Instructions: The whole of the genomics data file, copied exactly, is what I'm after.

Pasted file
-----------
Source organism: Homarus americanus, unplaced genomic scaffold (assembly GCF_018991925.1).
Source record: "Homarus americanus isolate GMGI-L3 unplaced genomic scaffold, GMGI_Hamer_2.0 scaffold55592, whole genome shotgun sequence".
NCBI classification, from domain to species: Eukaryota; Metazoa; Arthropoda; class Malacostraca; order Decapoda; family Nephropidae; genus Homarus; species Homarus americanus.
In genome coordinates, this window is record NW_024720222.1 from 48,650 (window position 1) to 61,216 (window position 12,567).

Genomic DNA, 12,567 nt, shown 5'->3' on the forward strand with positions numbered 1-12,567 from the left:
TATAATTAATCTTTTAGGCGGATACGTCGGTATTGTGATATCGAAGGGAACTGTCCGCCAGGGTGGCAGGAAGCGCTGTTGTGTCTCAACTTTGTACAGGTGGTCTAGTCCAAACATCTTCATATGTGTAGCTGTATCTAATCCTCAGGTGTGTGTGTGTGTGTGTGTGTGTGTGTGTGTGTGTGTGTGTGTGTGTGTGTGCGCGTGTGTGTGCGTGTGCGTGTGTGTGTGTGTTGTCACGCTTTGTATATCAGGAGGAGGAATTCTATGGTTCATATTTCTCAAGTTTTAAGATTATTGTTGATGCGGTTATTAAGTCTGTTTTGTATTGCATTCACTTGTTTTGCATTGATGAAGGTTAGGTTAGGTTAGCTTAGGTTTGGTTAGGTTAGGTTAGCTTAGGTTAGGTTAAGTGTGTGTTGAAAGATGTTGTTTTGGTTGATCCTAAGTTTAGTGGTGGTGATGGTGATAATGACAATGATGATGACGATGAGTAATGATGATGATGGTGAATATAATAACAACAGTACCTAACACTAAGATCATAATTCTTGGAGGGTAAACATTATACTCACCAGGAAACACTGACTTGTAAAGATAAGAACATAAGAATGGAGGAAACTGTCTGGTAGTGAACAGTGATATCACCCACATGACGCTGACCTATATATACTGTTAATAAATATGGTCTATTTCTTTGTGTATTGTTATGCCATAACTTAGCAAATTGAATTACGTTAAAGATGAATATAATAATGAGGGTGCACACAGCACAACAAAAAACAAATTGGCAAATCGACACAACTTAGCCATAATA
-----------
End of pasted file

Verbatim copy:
Source organism: Homarus americanus, unplaced genomic scaffold (assembly GCF_018991925.1).
Source record: "Homarus americanus isolate GMGI-L3 unplaced genomic scaffold, GMGI_Hamer_2.0 scaffold55592, whole genome shotgun sequence".
NCBI classification, from domain to species: Eukaryota; Metazoa; Arthropoda; class Malacostraca; order Decapoda; family Nephropidae; genus Homarus; species Homarus americanus.
In genome coordinates, this window is record NW_024720222.1 from 48,650 (window position 1) to 61,216 (window position 12,567).

Genomic DNA, 12,567 nt, shown 5'->3' on the forward strand with positions numbered 1-12,567 from the left:
TATAATTAATCTTTTAGGCGGATACGTCGGTATTGTGATATCGAAGGGAACTGTCCGCCAGGGTGGCAGGAAGCGCTGTTGTGTCTCAACTTTGTACAGGTGGTCTAGTCCAAACATCTTCATATGTGTAGCTGTATCTAATCCTCAGGTGTGTGTGTGTGTGTGTGTGTGTGTGTGTGTGTGTGTGTGTGTGTGTGTGTGCGCGTGTGTGTGCGTGTGCGTGTGTGTGTGTGTTGTCACGCTTTGTATATCAGGAGGAGGAATTCTATGGTTCATATTTCTCAAGTTTTAAGATTATTGTTGATGCGGTTATTAAGTCTGTTTTGTATTGCATTCACTTGTTTTGCATTGATGAAGGTTAGGTTAGGTTAGCTTAGGTTTGGTTAGGTTAGGTTAGCTTAGGTTAGGTTAAGTGTGTGTTGAAAGATGTTGTTTTGGTTGATCCTAAGTTTAGTGGTGGTGATGGTGATAATGACAATGATGATGACGATGAGTAATGATGATGATGGTGAATATAATAACAACAGTACCTAACACTAAGATCATAATTCTTGGAGGGTAAACATTATACTCACCAGGAAACACTGACTTGTAAAGATAAGAACATAAGAATGGAGGAAACTGTCTGGTAGTGAACAGTGATATCACCCACATGACGCTGACCTATATATACTGTTAATAAATATGGTCTATTTCTTTGTGTATTGTTATGCCATAACTTAGCAAATTGAATTACGTTAAAGATGAATATAATAATGAGGGTGCACACAGCACAACAAAAAACAAATTGGCAAATCGACACAACTTAGCCATAATA